How to find a therapist
Originally Published: October 11, 2002 - Last Updated / Reviewed On: April 4, 2013
I am trying to find a therapist. I have to go in-network for my health insurance to cover it, so I have this long list of therapists, but I don't know anything about them. Do you have any suggestions as to how to go about choosing one and/or questions to ask? Is there a "Go Ask Alice!" answer I could read for this info? I found my last therapist through the recommendation of a colleague at work and another through my school's counseling service. Now I need to spread my wings and find a professional therapist on my own! Yikes!
Thanks for any help you can give me!!!!!!!!!!!
Dedicating time to explore your thoughts and feelings with the help of a professional can be rewarding. The process of finding someone who is a good match for you, however, may be daunting. Just as you may not like or connect with everyone you meet at work, or at a party, the same can be true for first encounters with therapists. Given the nature of a therapeutic relationship, it makes sense to devote energy to this process so that you can feel confident and comfortable as you embark on your work together.
In the Emotional Health section of Go Ask Alice!, you can find lots of information that might help you refine your sense of the issues you'd like to explore with a therapist. Although this might change over time, it can often be helpful to talk over some of your ideas with the potential counselors you meet. In addition, Finding low-cost counseling has a brief list of things to consider when you meet potentials, with a focus on low-cost counseling options. This might be useful in case you decide to pay out-of-pocket or just want a longer list of therapists to try out. Also, on-line, you can often learn about a clinician's background, education, and special areas of expertise, as well as prepare for an initial interview.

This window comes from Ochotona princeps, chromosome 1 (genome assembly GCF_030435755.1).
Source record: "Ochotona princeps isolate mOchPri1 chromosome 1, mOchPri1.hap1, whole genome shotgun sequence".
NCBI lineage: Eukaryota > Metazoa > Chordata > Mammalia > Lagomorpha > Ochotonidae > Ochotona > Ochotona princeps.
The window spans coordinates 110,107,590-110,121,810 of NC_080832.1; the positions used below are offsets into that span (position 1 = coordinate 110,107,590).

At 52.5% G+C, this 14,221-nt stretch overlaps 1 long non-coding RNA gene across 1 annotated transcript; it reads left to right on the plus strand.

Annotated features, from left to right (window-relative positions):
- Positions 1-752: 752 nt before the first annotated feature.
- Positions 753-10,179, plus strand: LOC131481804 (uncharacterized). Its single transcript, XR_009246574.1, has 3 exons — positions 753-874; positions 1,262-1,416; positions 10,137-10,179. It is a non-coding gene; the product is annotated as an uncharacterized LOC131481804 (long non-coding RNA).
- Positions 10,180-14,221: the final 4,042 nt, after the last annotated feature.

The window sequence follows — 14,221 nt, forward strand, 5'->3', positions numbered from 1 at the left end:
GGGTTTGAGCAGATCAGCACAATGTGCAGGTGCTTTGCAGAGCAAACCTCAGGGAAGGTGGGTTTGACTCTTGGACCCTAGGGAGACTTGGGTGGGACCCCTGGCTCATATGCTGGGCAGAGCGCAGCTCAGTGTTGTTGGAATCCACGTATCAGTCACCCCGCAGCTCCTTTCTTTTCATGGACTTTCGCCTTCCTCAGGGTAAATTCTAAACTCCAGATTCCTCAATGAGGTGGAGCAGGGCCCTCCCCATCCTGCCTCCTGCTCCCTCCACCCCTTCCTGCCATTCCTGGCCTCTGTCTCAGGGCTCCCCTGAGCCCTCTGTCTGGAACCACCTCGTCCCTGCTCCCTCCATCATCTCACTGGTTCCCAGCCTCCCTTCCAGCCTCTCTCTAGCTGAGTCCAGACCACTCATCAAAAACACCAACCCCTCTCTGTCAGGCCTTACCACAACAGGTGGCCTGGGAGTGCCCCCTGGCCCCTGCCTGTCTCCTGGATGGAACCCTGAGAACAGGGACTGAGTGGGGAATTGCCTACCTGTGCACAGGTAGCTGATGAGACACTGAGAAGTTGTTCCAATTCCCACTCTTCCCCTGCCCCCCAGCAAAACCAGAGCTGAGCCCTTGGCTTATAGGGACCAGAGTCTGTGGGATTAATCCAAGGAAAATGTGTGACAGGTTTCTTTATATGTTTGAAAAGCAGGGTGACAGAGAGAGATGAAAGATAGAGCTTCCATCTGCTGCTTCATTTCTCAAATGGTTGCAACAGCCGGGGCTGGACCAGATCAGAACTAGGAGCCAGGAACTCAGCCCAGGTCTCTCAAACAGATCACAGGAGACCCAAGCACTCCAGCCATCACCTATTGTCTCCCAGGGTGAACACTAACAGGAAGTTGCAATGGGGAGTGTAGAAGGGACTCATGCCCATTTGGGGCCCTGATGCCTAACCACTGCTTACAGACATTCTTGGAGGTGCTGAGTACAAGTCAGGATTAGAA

Otherwise, an in-person meeting can be invaluable in helping you choose a therapist or counselor; here are some things to ask about:
- Where did the therapists/counselors receive their training? Are they certified or credentialed by any professional programs or associations? (Help when therapy boundaries are violated has more information about this.)
- What kind of approach do they use? They may cite a specific "school," such as cognitive therapy, behavioral modification, psychoanalysis, etc. Then you can ask what the approach looks like in a typical session and over the course of the work you'll do together.
- Whether or not, or to what degree, the therapist has experience working with the issues you'll want to discuss, especially if that doesn't become clear simply from the conversation.
- The charge for an assessment/initial interview, and if it is the same as the regular fees.
- Their availability and scheduling possibilities.
- Their policies on canceling or rescheduling an appointment.
- Their emergency protocol; for example, when you can't get to an appointment or in case you need to speak with someone right away.
- Their (and your) vacation arrangements.
- Whether your potential counselor runs groups. Groups are usually less expensive than individual counseling and can be a great complement to one-on-one work. This can be for future reference even if you're not interested right now.
Listen to your intuition as you speak with potential therapists on the phone or in-person. Do you feel supported? Listened to? Comfortable speaking honestly? Are the surroundings of the office (the waiting area, neighborhood, entrance, paintings/furniture in the individual office space) putting you at ease or not quite right for you? This may sound inconsequential, but it can affect your experience. Do you feel there is a good sense of privacy in the office space(s)?
In addition, you can find out from your insurance company what the maximum number of visits or monetary coverage is for the year, and also "per lifetime" (the duration of your coverage under that insurance plan). You may decide only to submit some of your actual visits, or opt for an adjusted or sliding scale price, instead of using your insurance coverage. Sometimes such an arrangement works out to be less expensive, and even more private.
Remember, you are collecting information to assess if this person is going to meet your needs and be a good person to facilitate your process. You are paying him or her, too! You may feel intimidated or awkward asking questions, but ask away! If the person makes you feel uncomfortable, try out someone else. Many compassionate and skilled counselors are out there. With some effort, you can find someone with whom you can develop a meaningful working relationship.